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Salient: Victoria University Students' Paper. Vol. 27, No. 7. 1964.

Apology Demand

Apology Demand

Dear Sir,

One thing about a cage is that it would provide more shelter from vitriolic attack than the pillories that are becoming standard equipment for those Executive members who have the courage to express and maintain their own opinions.

At a recent S.G.M.. students reaffirmed the right of Executive to take a stand on important issues without the expressed consent of the majority of the Association. Yet whenever Executive does take a stand (as in the case of the regrettable incident at Otaki) you complain of a "guided democracy" and use vicious and biased editorial writing to ridicule decisions and besmirch individual names.

Your headlines in the last issue of Salient were "McCarthy comes to Vic—Have we lost our Freedom?" McCarthyism has come to Vic—in the guise of Salient editorial tactics employed to conduct continual witch-hunts against anyone suspected of being even remotely Conservative.

The ill-feeling engendered by the last Salient is irreparable, but nevertheless I wish to point out a few facts (conspicuously absent from the Salient report) concerning my choice of a speaker at Graduands' Dinner.

The question of Mr. Risk e's political affiliations does not and has never interested me. It was raised at the meeting when his name was first suggested, and at that time I approved of the proposed invitation. Why did I change my vote at a subsequent meeting? Not because of a repetition of the political objections, but because at this meeting it was pointed out that Armour Mitchell had just been appointed Chairman of the Appointments Board and thus would be directly concerned with graduates from now on. He has also worked directly for our Association in many capacities (including that of President) and has proved on numerous occasions that he is a competent speaker. I have known and respected him personally for years whereas I knew very little about Mr. Riske either as a person or as a speaker. On these grounds I approved of the deletion of Mr. Riske's name.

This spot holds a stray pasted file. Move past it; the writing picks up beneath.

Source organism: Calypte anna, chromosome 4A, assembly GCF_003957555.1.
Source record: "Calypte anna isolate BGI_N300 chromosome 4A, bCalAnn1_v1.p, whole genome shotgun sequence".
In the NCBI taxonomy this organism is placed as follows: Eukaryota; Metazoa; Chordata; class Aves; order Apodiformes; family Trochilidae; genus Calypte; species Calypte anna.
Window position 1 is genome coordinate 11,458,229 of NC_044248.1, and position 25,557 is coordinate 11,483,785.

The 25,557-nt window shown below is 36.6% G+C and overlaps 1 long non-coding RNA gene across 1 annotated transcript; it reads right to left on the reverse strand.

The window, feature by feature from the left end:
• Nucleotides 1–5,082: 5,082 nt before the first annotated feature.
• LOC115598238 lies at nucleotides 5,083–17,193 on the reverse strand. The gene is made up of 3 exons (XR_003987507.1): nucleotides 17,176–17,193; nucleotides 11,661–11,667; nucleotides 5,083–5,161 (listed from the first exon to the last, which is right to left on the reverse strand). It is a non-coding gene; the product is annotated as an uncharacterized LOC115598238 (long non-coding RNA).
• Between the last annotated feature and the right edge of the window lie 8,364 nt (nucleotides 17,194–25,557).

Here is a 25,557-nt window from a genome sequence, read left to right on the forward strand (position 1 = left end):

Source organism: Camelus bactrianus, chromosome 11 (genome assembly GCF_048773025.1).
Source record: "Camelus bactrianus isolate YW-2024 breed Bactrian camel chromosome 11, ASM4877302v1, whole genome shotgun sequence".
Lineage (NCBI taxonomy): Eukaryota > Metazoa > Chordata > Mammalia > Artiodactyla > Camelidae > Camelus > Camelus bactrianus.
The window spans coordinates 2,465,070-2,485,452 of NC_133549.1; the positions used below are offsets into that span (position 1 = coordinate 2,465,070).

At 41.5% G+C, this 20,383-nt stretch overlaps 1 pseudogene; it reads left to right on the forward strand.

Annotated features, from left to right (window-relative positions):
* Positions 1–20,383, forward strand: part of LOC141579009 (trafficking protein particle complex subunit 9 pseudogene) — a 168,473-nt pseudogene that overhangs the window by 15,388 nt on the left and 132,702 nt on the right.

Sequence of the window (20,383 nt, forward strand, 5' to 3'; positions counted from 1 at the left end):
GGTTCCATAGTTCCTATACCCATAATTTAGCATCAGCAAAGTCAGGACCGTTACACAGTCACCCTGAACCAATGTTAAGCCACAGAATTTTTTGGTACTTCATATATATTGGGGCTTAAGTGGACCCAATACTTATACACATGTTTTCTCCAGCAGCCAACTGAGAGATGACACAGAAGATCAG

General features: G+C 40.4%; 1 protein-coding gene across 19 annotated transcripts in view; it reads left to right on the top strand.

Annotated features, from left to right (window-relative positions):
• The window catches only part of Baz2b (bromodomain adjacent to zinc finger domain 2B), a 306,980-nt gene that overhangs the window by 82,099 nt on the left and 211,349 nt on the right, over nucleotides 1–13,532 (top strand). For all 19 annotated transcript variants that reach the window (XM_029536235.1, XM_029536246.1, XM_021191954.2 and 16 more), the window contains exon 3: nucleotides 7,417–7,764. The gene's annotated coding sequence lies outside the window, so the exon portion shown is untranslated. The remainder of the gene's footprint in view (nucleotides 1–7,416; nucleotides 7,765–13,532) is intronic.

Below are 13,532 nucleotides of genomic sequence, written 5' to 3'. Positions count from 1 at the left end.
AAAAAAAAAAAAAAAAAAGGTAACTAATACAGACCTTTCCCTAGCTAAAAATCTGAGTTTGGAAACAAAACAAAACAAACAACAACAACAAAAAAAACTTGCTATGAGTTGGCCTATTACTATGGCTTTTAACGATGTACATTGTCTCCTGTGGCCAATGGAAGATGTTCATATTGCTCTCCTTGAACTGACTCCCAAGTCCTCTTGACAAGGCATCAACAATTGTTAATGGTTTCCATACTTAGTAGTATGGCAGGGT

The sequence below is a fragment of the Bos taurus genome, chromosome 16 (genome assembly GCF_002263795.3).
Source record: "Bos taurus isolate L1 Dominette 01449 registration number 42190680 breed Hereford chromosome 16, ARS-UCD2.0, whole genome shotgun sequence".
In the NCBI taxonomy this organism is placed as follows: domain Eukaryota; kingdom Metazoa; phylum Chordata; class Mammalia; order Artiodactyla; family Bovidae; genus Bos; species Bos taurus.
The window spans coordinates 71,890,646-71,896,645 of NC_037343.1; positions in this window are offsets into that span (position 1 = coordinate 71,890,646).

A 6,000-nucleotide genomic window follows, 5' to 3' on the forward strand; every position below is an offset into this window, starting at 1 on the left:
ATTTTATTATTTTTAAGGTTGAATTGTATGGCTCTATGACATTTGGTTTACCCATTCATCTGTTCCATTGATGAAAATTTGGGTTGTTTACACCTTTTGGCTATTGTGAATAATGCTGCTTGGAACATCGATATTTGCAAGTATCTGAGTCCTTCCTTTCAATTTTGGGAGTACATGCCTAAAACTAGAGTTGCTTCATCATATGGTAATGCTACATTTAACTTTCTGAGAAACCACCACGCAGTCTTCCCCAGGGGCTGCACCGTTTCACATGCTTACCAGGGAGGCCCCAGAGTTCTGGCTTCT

Salient carefully neglected to mention that had the motion rejecting Mr. Riske's nomination been carried, a foreshadowed motion that Armour Mitchell be the speaker would have been put. There was at no time any suggestion of banning a speaker! As far as I personally was concerned both Armour Mitchell and Mr Riske could have spoken at Graduands' Dinner. Since I had to make a choice I consider myself perfectly justified in voting as I did.

I always have and always shall vote in the best interests of Victoria, according to the dictates of my intelligence and my conscience—but not of Salient. I object to any attempt on the part of Salient to restrict my freedom in exercising this right. Things have come to a sorry state when it is necessary for an Executive member to answer to a charge of prejudice where absolutely none existed.

The fact that Executive members strive sincerely to cope with a heavy burden of thankless administrative drudgery is invariably ignored by Salient. Effort and industry are not newsworthy—only sensationalism interests your reporters. I realize that politicians are expected to kowtow to the Press, but cannot see why political graft and prevarication should enter into Executive responsibilities.

Salient's war cry has always been "Freedom of the Press" and rightly so but some members of its present staff have lost sight of other freedoms that are sacred, especially the Freedom of Personal Opinion, and the Right to be Reported Correctly. Freedom of the Press should be earned by responsible and ethical journalism not betrayed by immature and emotional journalese.

Salient used to be a responsible newspaper—"An organ of student opinion". It is becoming an irresponsible organ of isolated students' prejudice—the personal weapon of malicious editors.

Yours sincerely,

Cathy Benefield.

Women's Vice-President.